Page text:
19. Enhanced Recovery Utilizing Variable Frequency Drives and a Distributed Power System

    SciTech Connect

    Randy Peden; Sanjiv Shah

    2005-07-26

    This report describes complete results of the project entitled ''Enhanced Recovery Utilizing Variable Frequency Drives and a Distributed Power System''. This demonstration project was initiated in July 2003 and completed in March 2005. The objective of the project was to develop an integrated power production/variable frequency drive system that could easily be deployed in the oil field that would increase production and decrease operating costs. This report describes all the activities occurred and documents results of the demonstration.

  20. Transient Finite Element Computations on a Variable Transputer System

    NASA Technical Reports Server (NTRS)

    Smolinski, Patrick J.; Lapczyk, Ireneusz

    1993-01-01

    A parallel program to analyze transient finite element problems was written and implemented on a system of transputer processors. The program uses the explicit time integration algorithm which eliminates the need for equation solving, making it more suitable for parallel computations. An interprocessor communication scheme was developed for arbitrary two dimensional grid processor configurations. Several 3-D problems were analyzed on a system with a small number of processors.

  1. Variability of African Farming Systems from Phenological Analysis of NDVI Time Series

    NASA Technical Reports Server (NTRS)

    Vrieling, Anton; deBeurs, K. M.; Brown, Molly E.

    2011-01-01

    Food security exists when people have access to sufficient, safe and nutritious food at all times to meet their dietary needs. The natural resource base is one of the many factors affecting food security. Its variability and decline creates problems for local food production. In this study we characterize for sub-Saharan Africa vegetation phenology and assess variability and trends of phenological indicators based on NDVI time series from 1982 to 2006. We focus on cumulated NDVI over the season (cumNDVI) which is a proxy for net primary productivity. Results are aggregated at the level of major farming systems, while determining also spatial variability within farming systems. High temporal variability of cumNDVI occurs in semiarid and subhumid regions. The results show a large area of positive cumNDVI trends between Senegal and South Sudan. These correspond to positive CRU rainfall trends found and relate to recovery after the 1980's droughts. We find significant negative cumNDVI trends near the south-coast of West Africa (Guinea coast) and in Tanzania. For each farming system, causes of change and variability are discussed based on available literature (Appendix A). Although food security comprises more than the local natural resource base, our results can perform an input for food security analysis by identifying zones of high variability or downward trends. Farming systems are found to be a useful level of analysis. Diversity and trends found within farming system boundaries underline that farming systems are dynamic.

  2. Response Surfaces for Key Controlled Variables in a Hybrid Solid Oxide Fuel Cell/Gas Turbine System

    SciTech Connect

    Rosen, William G.; Banta, Larry; Gorrell, Megan; Restrepo, Bernardo; Tucker, David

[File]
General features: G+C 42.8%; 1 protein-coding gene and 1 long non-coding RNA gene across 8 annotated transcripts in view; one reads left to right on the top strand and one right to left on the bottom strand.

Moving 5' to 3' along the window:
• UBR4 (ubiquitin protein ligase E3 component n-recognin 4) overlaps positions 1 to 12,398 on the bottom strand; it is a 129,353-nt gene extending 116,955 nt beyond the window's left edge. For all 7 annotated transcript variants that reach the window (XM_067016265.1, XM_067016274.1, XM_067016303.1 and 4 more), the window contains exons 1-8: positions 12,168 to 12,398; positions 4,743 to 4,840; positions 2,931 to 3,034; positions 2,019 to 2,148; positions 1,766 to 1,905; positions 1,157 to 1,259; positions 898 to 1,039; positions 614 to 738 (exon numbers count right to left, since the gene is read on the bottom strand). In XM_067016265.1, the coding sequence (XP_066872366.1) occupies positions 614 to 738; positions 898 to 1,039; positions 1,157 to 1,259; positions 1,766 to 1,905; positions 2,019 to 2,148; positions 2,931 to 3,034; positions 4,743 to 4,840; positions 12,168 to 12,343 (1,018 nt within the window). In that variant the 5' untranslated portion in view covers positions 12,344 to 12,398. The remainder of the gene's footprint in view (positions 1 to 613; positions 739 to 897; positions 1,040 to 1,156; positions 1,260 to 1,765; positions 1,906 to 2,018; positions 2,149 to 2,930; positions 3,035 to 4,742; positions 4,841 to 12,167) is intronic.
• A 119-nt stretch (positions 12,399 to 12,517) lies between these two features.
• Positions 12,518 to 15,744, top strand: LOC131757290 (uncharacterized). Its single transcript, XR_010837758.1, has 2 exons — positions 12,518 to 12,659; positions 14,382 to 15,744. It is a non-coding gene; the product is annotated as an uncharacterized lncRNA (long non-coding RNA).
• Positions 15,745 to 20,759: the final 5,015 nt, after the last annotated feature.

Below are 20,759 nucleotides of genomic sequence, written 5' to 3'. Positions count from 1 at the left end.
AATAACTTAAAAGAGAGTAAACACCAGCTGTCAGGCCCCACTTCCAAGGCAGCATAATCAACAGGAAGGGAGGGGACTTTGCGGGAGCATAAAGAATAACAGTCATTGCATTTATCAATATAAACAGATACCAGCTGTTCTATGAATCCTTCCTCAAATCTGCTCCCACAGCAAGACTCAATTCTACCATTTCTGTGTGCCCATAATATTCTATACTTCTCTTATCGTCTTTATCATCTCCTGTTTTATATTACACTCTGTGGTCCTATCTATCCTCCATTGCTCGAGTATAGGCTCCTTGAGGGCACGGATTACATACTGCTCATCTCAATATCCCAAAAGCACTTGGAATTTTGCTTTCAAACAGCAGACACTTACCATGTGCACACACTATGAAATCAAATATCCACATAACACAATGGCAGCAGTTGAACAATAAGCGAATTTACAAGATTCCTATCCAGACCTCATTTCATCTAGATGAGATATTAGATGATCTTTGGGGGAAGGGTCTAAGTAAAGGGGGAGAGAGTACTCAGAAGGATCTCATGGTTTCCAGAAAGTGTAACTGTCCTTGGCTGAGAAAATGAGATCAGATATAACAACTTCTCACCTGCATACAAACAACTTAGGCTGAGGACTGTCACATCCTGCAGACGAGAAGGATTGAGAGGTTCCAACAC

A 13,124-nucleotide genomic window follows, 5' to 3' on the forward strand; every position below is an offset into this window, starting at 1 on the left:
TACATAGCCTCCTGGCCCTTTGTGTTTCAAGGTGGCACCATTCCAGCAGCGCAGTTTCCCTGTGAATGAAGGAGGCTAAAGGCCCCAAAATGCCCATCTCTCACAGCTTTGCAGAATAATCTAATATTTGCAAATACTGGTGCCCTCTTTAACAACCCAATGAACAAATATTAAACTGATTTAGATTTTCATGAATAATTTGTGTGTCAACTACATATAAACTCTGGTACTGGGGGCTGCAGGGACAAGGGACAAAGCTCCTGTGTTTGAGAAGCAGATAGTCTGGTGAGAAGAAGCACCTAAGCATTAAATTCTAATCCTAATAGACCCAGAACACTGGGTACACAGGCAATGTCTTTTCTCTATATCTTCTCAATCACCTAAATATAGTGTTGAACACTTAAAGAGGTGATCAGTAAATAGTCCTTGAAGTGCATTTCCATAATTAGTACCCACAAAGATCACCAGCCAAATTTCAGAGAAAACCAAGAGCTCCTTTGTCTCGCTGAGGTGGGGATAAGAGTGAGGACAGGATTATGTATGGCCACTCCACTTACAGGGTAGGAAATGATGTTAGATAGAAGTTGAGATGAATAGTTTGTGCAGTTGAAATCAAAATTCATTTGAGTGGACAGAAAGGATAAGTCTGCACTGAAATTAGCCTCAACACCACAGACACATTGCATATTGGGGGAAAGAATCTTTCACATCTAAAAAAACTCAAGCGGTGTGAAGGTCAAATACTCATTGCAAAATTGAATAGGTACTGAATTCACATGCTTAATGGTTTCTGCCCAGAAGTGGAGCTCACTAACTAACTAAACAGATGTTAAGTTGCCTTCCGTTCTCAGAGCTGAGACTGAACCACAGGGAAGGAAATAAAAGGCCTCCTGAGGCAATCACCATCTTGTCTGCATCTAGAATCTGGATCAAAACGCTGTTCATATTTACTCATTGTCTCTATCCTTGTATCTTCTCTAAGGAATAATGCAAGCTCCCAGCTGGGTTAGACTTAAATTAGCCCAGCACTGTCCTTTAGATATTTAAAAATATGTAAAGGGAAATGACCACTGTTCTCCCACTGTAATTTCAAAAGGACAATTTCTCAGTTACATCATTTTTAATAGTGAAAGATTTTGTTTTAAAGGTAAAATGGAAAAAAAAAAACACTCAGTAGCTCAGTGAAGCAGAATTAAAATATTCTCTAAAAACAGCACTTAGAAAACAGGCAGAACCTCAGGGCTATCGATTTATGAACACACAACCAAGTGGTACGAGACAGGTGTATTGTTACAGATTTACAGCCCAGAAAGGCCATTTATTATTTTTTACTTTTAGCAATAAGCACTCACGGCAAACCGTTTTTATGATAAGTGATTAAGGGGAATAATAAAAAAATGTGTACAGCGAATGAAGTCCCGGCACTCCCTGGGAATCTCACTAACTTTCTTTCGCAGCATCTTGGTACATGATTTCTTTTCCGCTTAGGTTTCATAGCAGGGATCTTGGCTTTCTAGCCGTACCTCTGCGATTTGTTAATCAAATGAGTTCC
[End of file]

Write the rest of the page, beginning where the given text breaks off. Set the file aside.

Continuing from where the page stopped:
2012-07-01

    Hybrid generation systems have been extensively modeled as a first step toward the development of automatic controls for the system. In most cases, it is impossible to validate mathematical models against real hardware because only a handful of hardware systems exist in the world. Data taken from the existing hardware has demonstrated significant nonlinearity, complex coupling between controlled variables, and sometimes non-intuitive behavior. This work exploits the capability of the HyPer hardware test bed at the National Energy Technology Laboratory (NETL) to generate data from a real recuperated gas turbine coupled with hardware simulations of a fuel cell cathode and appropriate ancillary equipment. Prior work has characterized the system only over a limited range of its operating envelope, due to the inability to manipulate multiple control inputs simultaneously. The work presented here fills the gaps using data from a 34 factorial experiment to generate quasi-continuous response surfaces describing the operating state space of the HyPer system. Polynomial correlation functions have been fitted to the data with excellent agreement. Relationships between the control inputs and critical state variables such as cathode mass flow, cathode temperature, turbine inlet and exhaust temperatures and other key system parameters are presented.

  3. Global Sensitivity Analysis for the Short-term Prediction of System Variables

    E-print Network

    Tesfatsion, Leigh

    are derived from DC optimal power flow solutions for day-ahead energy markets. The possible system states--Short-term prediction of system variables with re- spect to load levels is highly important for market operations piecewise linear-affine mapping can be used to predict system patterns corresponding to forecasted load

  4. Estimation of confidence levels for physiology variables measured by a vital signs detection system

    E-print Network

    (USARIEM) is an important part of the WPSM system. Heart rate (HR), respiratory rate (RR), skin temperatureEstimation of confidence levels for physiology variables measured by a vital signs detection system Quantifying the accuracy of physiological data measured by a Vital Signs Detection System (VSDS) plays a key

  5. Early Pleistocene short-term intermediate water mass variability influences Carbonate Mound development in the NE Atlantic (IODP Site 1317)

    NASA Astrophysics Data System (ADS)

    Raddatz, J.; Rüggeberg, A.; Margreth, S.; Liebetrau, V.; Dullo, W.; Eisenhauer, A.; Iodp Expedition 307 Scientific Party

    2010-12-01